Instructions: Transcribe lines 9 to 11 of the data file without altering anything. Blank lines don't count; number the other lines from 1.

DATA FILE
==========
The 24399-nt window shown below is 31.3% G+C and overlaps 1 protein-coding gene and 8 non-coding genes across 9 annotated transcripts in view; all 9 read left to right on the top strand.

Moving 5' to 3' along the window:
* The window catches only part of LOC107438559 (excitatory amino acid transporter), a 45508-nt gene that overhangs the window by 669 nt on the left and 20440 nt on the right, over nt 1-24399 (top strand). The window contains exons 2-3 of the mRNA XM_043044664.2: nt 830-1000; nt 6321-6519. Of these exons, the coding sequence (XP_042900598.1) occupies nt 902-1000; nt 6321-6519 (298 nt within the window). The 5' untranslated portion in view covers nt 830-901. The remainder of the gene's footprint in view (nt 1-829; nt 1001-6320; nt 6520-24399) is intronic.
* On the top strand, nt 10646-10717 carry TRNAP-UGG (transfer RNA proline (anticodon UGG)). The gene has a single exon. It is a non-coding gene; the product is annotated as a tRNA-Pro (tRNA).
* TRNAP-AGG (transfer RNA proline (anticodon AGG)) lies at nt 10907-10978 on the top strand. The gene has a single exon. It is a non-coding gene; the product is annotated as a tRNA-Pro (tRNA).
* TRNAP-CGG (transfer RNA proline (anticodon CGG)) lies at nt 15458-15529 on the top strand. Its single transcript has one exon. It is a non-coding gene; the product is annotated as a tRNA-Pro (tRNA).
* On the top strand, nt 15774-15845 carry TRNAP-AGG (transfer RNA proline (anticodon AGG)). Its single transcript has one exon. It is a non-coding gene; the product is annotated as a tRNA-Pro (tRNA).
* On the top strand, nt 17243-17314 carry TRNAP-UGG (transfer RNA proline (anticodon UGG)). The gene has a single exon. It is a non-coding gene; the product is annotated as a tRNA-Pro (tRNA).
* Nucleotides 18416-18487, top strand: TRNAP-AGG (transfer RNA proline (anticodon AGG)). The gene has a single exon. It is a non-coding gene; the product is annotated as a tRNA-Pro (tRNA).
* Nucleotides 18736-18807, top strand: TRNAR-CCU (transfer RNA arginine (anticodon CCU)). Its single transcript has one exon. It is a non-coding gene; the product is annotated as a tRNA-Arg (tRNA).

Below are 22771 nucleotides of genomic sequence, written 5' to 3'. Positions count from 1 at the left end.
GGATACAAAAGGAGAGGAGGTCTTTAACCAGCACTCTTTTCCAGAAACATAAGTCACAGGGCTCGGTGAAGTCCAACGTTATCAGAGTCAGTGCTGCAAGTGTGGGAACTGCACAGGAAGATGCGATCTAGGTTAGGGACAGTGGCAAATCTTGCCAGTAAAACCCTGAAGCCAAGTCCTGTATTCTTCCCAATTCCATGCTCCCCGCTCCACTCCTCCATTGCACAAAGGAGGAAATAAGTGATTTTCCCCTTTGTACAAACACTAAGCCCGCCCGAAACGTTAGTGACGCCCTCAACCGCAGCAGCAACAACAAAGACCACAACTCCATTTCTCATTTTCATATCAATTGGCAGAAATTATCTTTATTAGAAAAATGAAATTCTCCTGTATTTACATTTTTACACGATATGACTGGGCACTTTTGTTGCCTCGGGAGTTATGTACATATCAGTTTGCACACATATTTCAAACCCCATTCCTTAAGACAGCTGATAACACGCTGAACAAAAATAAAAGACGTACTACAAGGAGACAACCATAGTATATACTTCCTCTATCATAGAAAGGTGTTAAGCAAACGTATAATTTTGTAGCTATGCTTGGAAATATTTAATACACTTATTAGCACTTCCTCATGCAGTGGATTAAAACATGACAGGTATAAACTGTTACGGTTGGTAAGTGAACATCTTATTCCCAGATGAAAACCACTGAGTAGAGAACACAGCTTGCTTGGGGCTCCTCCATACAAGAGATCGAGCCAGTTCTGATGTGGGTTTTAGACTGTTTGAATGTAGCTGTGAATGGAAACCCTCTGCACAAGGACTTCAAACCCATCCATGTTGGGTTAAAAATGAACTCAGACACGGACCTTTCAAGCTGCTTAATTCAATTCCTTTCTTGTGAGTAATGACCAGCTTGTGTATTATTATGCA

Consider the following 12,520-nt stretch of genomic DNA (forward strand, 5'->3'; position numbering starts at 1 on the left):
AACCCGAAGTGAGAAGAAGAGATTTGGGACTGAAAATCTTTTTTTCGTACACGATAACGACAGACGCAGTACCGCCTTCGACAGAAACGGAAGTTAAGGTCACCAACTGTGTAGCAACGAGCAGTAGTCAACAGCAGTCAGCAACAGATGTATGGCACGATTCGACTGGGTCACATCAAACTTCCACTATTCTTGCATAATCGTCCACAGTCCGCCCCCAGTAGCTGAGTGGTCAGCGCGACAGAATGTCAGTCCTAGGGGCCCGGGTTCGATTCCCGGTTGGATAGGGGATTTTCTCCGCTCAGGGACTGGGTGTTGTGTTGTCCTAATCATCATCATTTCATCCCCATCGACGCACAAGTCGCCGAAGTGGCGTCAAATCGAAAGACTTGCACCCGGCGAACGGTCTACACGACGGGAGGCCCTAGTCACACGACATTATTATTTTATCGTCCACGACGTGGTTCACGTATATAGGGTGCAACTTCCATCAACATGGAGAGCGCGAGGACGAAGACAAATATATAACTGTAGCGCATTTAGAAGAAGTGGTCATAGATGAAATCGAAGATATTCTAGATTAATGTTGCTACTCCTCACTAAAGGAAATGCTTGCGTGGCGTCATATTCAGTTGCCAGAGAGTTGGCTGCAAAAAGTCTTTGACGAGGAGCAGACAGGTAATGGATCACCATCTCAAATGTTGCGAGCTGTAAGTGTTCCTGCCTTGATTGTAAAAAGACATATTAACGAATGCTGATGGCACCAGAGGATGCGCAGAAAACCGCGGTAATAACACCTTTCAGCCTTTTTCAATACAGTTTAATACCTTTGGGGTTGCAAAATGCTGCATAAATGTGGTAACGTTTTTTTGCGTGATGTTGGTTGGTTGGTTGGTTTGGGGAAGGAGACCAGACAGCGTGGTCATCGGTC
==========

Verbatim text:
* Nucleotides 18416-18487, top strand: TRNAP-AGG (transfer RNA proline (anticodon AGG)). The gene has a single exon. It is a non-coding gene; the product is annotated as a tRNA-Pro (tRNA).
* Nucleotides 18736-18807, top strand: TRNAR-CCU (transfer RNA arginine (anticodon CCU)). Its single transcript has one exon. It is a non-coding gene; the product is annotated as a tRNA-Arg (tRNA).

Below are 22771 nucleotides of genomic sequence, written 5' to 3'. Positions count from 1 at the left end.